In the documentary ‘Until the Light Takes Us’, Fenriz asked himself ‘like…how the hell did it happen?’ Dunno mate. But maybe going over the same events yet again will help.
Finally, black metal’s creation myth gets the big budget treatment. Forged in fire and blood, it’s a story that is retold to each new generation of fans. We have read about it. Watched countless interviews. Obsessively debated it. And now, we have a polished feature film dramatizing this tragedy of Greek proportions.
If you want to know the plot google it. I’m just gonna go ahead and dive in. Spoilers and that. The film does a good job of portraying Oystein Aarseth as stuck between two worlds. One is a fun loving and bright kid, from a happy well-off family, witty and self-assured. The other is obsessed with creating a unique and new brand of Norwegian metal that would walk the evil walk as well as talk the evil talk. Eventually these two identities collide, as the world he has created completely slips from his control, and a last ditch attempt to escape it and live what could have been a normal life is thwarted by Varg Vikernes.
As for Varg himself, he is portrayed as the antagonist, which in many ways he was. He is narcissistic, petty, jealous, arrogant and ambitious. He also had an unmatched instinct for Norwegian black metal on a musical level; the film acknowledges this. But as a person he does not come off well at all. No doubt the real Varg is rectifying this by cataloguing the inaccuracies on his youtube channel. At this very moment he’s probably pointing out that he actually drank chocolate milk through a straw while murdering Oystein, rather than straight from the glass as seen in the film.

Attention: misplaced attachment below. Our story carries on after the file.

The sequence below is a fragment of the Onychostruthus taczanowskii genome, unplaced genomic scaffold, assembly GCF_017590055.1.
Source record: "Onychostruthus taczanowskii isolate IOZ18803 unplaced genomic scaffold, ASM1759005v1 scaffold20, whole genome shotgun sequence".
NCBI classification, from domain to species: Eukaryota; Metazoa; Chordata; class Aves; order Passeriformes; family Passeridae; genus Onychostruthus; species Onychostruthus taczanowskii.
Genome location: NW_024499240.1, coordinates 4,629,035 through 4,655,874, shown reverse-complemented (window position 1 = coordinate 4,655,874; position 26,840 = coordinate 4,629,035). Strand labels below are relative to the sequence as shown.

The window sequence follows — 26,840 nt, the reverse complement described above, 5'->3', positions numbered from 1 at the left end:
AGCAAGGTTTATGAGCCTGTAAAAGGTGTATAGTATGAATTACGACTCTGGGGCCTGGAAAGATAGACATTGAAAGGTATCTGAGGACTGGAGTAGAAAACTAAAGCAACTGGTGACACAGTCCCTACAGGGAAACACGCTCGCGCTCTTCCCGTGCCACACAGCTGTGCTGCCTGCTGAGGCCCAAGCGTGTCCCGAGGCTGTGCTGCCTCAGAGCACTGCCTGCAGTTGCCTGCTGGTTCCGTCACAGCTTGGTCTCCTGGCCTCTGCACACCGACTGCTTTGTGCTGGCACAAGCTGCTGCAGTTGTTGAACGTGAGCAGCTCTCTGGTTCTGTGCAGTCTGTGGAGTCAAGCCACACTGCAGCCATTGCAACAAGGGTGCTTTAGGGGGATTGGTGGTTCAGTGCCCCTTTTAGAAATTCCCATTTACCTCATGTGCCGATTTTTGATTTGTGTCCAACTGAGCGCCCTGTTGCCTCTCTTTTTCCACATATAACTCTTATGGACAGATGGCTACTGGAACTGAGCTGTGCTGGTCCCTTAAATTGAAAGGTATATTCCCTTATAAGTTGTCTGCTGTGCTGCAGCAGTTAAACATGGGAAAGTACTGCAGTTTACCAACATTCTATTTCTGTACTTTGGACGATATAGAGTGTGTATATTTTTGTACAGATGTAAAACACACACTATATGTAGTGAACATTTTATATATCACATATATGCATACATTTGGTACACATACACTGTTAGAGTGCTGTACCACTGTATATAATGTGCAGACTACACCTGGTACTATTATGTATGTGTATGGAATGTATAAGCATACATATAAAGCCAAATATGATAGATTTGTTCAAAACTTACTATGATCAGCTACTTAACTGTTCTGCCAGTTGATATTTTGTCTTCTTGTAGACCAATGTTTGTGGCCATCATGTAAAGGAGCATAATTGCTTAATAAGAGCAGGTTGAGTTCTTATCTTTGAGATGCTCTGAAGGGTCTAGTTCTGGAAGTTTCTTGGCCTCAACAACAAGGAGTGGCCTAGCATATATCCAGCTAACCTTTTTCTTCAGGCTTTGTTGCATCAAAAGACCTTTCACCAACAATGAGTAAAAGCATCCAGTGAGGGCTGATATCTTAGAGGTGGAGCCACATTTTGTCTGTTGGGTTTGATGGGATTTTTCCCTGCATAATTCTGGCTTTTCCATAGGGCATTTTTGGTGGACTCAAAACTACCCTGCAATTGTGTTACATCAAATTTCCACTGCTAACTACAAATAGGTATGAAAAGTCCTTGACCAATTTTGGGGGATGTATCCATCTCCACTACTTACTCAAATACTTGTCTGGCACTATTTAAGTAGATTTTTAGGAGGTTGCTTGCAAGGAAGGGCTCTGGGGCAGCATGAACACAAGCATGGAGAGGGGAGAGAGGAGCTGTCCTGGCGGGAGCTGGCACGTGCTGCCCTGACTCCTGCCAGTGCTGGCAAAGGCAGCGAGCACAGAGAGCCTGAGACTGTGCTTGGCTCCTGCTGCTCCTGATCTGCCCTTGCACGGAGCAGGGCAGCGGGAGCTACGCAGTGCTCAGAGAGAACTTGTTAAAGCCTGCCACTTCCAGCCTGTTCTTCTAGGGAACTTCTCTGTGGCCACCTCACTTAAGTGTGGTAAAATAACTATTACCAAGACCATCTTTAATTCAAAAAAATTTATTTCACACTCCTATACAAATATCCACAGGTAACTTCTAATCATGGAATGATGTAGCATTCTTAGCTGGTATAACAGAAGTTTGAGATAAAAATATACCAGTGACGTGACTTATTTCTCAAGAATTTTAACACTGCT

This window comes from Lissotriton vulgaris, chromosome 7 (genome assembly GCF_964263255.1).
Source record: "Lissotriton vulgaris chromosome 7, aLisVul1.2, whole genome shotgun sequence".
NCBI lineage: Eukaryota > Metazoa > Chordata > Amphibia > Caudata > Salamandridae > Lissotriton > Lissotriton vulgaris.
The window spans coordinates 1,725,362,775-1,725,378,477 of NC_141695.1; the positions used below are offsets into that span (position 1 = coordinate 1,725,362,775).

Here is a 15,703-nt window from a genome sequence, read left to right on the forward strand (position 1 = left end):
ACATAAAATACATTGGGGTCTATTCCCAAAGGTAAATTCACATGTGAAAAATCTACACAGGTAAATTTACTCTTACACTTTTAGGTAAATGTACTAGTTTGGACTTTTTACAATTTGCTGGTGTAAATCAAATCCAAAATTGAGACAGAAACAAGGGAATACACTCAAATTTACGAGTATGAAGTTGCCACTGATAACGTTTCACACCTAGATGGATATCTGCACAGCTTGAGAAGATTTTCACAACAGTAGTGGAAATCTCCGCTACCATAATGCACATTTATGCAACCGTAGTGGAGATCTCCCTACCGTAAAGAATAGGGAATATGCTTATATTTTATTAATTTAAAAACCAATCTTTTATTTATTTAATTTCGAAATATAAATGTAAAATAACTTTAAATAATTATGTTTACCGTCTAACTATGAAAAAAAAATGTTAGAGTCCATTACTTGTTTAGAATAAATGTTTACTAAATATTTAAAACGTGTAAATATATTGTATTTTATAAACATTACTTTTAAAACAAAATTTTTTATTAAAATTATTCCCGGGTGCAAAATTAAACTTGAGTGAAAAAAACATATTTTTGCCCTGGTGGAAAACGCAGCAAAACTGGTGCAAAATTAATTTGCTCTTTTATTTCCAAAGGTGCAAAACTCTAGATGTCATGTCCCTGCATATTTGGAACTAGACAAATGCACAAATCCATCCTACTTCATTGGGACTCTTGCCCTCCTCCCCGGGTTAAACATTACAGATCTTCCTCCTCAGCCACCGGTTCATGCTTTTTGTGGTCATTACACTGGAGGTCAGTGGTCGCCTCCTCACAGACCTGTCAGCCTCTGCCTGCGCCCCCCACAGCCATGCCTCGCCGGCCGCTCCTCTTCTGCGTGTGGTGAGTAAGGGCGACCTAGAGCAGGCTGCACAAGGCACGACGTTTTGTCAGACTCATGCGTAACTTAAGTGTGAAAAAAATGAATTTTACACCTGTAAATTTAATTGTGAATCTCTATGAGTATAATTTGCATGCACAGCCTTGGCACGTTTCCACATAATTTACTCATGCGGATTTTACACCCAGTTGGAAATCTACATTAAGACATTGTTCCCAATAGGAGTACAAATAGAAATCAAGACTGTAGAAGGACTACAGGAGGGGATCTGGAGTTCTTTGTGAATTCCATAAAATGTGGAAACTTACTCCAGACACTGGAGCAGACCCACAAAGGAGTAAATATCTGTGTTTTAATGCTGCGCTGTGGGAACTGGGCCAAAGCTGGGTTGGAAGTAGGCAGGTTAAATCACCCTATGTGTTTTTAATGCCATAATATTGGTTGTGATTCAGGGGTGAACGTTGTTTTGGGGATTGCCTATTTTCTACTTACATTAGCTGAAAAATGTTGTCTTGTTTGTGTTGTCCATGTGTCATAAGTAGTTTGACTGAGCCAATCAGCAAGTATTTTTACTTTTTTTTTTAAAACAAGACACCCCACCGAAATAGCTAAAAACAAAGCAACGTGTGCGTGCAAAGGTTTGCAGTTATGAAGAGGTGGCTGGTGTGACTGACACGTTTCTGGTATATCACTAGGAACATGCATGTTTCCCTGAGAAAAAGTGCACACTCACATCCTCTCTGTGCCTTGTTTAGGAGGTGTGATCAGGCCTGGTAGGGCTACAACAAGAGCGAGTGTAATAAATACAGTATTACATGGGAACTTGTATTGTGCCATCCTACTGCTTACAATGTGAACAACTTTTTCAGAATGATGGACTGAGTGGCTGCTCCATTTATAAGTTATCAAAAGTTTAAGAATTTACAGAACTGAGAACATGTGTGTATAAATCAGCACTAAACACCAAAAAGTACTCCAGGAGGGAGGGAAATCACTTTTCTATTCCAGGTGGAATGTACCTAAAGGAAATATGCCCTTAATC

For the sake of the narrative I can see why Varg was portrayed as a baddy through and through. But when watching ‘Until the Light Takes Us’ one sees a very different side to him. Intelligent, witty, charming, and thoughtful. These traits have died a death in the paranoid old racist he is today, but the film seems intent on making him a one dimensional villain to the point where it’s not quite believable. He comes across as a comedy mafia boss at times, strutting around in a dressing gown, treating women as sex objects, obsessed with money, jealous and bullying. I don’t want to labour the point too much because there is a lot of truth in this reading of Varg. And making him a more complex character would have stalled the plot somewhat in an already dense film. It is also not helped by a less than average performance from Emory Cohen.